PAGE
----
An increase in the level of economic activity without a coherent environmental policy has led to a significant shift in the social and environmental dynamics of the Amazon region (ANDRADE; CARIDE, 2016ANDRADE, Francisca Marli, R.; CARIDE, José Antonio. Educação Ambiental na Amazônia brasileira: participação e reclamos sociais em tempos pós-hegemônicos. Revista Espacios Transnacionales, Ciudad de México, v. 4, n. 7, p. 34-48, 2016.), resulting in dire consequences, including an array of environmental problems (LIMA, 2016LIMA, Marcela de Oliveira. Amazônia, uma história de impactos e exposição ambiental em paralelo à instalação de grandes empreendimentos na região. Rev Pan-Amaz Saúde, Ananindeua, v.7, n.2, p. 9-11, jun., 2016.). In this respect, it is worth outlining the history of the urbanization of the Amazon, adopting a distinctively economic and political perspective to gain an insight into the region’s commercialization. Below we underline the main activities that have driven and aggravated these problems since the middle of the last century and those that characterize the first decades of this century:

  • - The construction of the Trans-Amazonian Highway - the 4,223 km long Trans-Amazonian Highway is Brazil’s third longest highway (PRATES; BACHA, 2011PRATES, Rodolfo Coelho; BACHA, Carlos José Caetano. Os processos de desenvolvimento e desmatamento da Amazônia. Economia e Sociedade, Campinas, v. 20, n. 3 (43), p. 601-636, dez. 2011.). Running through seven states (Paraíba, Ceará, Piauí, Maranhão, Tocantins, Pará, and Amazonas), work began on the highway at the end of the 1960s and was completed in 1974. Given the vast tracts of forest that were cleared to make way for its construction and the devastating impact it has had the region, it is considered one of the most controversial infrastructure projects undertaken by the military dictatorship.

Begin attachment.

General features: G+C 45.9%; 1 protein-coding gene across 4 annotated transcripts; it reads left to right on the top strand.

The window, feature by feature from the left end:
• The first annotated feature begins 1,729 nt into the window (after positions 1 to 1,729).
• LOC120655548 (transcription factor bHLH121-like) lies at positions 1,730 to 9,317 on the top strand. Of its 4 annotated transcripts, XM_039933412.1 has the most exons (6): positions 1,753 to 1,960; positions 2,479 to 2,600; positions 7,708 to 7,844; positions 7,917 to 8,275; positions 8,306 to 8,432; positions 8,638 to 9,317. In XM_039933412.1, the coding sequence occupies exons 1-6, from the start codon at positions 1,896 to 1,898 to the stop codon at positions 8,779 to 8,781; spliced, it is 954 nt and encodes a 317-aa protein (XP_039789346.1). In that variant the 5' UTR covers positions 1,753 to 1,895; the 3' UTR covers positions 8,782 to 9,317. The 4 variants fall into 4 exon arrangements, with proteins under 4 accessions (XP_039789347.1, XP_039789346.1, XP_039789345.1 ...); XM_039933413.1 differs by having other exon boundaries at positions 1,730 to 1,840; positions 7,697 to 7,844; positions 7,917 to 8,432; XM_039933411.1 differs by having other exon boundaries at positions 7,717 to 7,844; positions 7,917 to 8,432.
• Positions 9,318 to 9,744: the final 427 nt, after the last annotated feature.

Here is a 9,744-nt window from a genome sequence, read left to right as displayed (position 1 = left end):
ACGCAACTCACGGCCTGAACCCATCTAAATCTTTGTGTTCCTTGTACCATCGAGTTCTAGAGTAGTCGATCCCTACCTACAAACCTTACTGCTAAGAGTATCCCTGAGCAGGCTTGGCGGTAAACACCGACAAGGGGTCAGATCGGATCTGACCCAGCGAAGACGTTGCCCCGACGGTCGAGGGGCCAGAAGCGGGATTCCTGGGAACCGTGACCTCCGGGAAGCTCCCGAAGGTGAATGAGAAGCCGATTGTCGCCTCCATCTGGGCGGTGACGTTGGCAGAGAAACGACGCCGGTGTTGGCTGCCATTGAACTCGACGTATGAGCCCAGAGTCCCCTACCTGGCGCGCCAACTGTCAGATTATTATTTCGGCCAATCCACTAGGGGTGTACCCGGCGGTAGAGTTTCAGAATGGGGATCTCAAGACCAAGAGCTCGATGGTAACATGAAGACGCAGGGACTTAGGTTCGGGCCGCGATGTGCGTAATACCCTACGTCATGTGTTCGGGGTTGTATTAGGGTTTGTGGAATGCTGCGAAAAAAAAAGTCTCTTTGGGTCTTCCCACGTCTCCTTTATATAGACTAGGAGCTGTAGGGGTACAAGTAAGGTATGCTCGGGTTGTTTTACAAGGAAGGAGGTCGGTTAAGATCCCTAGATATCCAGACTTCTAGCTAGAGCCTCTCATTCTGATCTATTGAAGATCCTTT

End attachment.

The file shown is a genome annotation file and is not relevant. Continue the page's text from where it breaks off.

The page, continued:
• - The progressive increase in the price of agricultural products - this phenomenon has historically encouraged deforestation for agricultural production and land speculation. With respect to agriculture, it is important to highlight the expansion of agribusiness and, more specifically, soybean production (DOMINGUES; BERMANN, 2012DOMINGUES, Mariana Soares; BERMANN, Célio. O arco de desflorestamento na Amazônia: da pecuária à soja. Ambiente & Sociedade, São Paulo, v. 15, n. 2, 2012.), while land speculation is related to a futuristic vision that believes agroenergy will one day be more profitable than agriculture, thus making it an economically attractive option for countries that still have scope for further expansion of agricultural land (GAZZONI, 2008GAZZONI, Décio Luiz. As razões da escalada de preços das commodities agrícolas. In: Simpósio Internacional sobre Biocombustíveis e Segurança Alimentar. Salvador: BA, 2008. Acesso em 25 de janeiro de 2016. Disponível em: <http://www.goethe.de/ins/br/sab/pro/rapadura/gazzoni.pdf>.